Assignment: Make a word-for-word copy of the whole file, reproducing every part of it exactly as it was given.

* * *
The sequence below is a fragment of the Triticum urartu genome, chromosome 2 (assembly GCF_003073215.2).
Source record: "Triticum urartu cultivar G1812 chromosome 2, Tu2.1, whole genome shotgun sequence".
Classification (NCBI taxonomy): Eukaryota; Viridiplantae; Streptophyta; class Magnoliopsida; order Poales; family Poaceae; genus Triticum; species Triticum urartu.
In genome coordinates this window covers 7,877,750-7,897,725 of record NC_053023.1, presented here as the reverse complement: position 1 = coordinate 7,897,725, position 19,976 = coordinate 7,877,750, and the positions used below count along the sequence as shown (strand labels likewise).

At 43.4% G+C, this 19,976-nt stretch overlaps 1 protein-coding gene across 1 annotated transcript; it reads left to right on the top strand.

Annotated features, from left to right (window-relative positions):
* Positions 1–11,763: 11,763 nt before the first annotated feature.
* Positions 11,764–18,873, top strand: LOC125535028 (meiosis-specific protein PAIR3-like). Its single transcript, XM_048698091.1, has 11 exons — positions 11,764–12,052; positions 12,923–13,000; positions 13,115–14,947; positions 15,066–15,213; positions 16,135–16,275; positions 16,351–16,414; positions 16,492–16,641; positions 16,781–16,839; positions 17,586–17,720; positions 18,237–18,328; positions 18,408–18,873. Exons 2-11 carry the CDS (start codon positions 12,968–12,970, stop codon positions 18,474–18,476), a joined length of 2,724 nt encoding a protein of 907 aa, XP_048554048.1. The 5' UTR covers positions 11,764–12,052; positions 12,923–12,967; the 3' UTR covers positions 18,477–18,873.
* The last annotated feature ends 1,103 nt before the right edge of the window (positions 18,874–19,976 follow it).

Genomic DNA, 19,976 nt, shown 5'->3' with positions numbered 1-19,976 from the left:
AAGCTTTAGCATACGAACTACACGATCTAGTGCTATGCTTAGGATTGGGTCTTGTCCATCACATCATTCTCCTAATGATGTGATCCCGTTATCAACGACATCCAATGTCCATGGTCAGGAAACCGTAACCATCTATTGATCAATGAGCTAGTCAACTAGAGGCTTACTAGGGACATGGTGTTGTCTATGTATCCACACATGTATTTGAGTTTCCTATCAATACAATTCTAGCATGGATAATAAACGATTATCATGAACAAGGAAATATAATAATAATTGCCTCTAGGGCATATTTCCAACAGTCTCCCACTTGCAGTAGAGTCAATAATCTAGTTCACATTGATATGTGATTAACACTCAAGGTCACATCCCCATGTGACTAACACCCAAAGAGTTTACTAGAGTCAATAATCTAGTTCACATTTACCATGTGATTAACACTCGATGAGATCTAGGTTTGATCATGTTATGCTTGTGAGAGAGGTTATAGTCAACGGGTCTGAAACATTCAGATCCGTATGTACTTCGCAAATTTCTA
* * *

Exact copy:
The sequence below is a fragment of the Triticum urartu genome, chromosome 2 (assembly GCF_003073215.2).
Source record: "Triticum urartu cultivar G1812 chromosome 2, Tu2.1, whole genome shotgun sequence".
Classification (NCBI taxonomy): Eukaryota; Viridiplantae; Streptophyta; class Magnoliopsida; order Poales; family Poaceae; genus Triticum; species Triticum urartu.
In genome coordinates this window covers 7,877,750-7,897,725 of record NC_053023.1, presented here as the reverse complement: position 1 = coordinate 7,897,725, position 19,976 = coordinate 7,877,750, and the positions used below count along the sequence as shown (strand labels likewise).

At 43.4% G+C, this 19,976-nt stretch overlaps 1 protein-coding gene across 1 annotated transcript; it reads left to right on the top strand.

Annotated features, from left to right (window-relative positions):
* Positions 1–11,763: 11,763 nt before the first annotated feature.
* Positions 11,764–18,873, top strand: LOC125535028 (meiosis-specific protein PAIR3-like). Its single transcript, XM_048698091.1, has 11 exons — positions 11,764–12,052; positions 12,923–13,000; positions 13,115–14,947; positions 15,066–15,213; positions 16,135–16,275; positions 16,351–16,414; positions 16,492–16,641; positions 16,781–16,839; positions 17,586–17,720; positions 18,237–18,328; positions 18,408–18,873. Exons 2-11 carry the CDS (start codon positions 12,968–12,970, stop codon positions 18,474–18,476), a joined length of 2,724 nt encoding a protein of 907 aa, XP_048554048.1. The 5' UTR covers positions 11,764–12,052; positions 12,923–12,967; the 3' UTR covers positions 18,477–18,873.
* The last annotated feature ends 1,103 nt before the right edge of the window (positions 18,874–19,976 follow it).

Genomic DNA, 19,976 nt, shown 5'->3' with positions numbered 1-19,976 from the left:
AAGCTTTAGCATACGAACTACACGATCTAGTGCTATGCTTAGGATTGGGTCTTGTCCATCACATCATTCTCCTAATGATGTGATCCCGTTATCAACGACATCCAATGTCCATGGTCAGGAAACCGTAACCATCTATTGATCAATGAGCTAGTCAACTAGAGGCTTACTAGGGACATGGTGTTGTCTATGTATCCACACATGTATTTGAGTTTCCTATCAATACAATTCTAGCATGGATAATAAACGATTATCATGAACAAGGAAATATAATAATAATTGCCTCTAGGGCATATTTCCAACAGTCTCCCACTTGCAGTAGAGTCAATAATCTAGTTCACATTGATATGTGATTAACACTCAAGGTCACATCCCCATGTGACTAACACCCAAAGAGTTTACTAGAGTCAATAATCTAGTTCACATTTACCATGTGATTAACACTCGATGAGATCTAGGTTTGATCATGTTATGCTTGTGAGAGAGGTTATAGTCAACGGGTCTGAAACATTCAGATCCGTATGTACTTCGCAAATTTCTA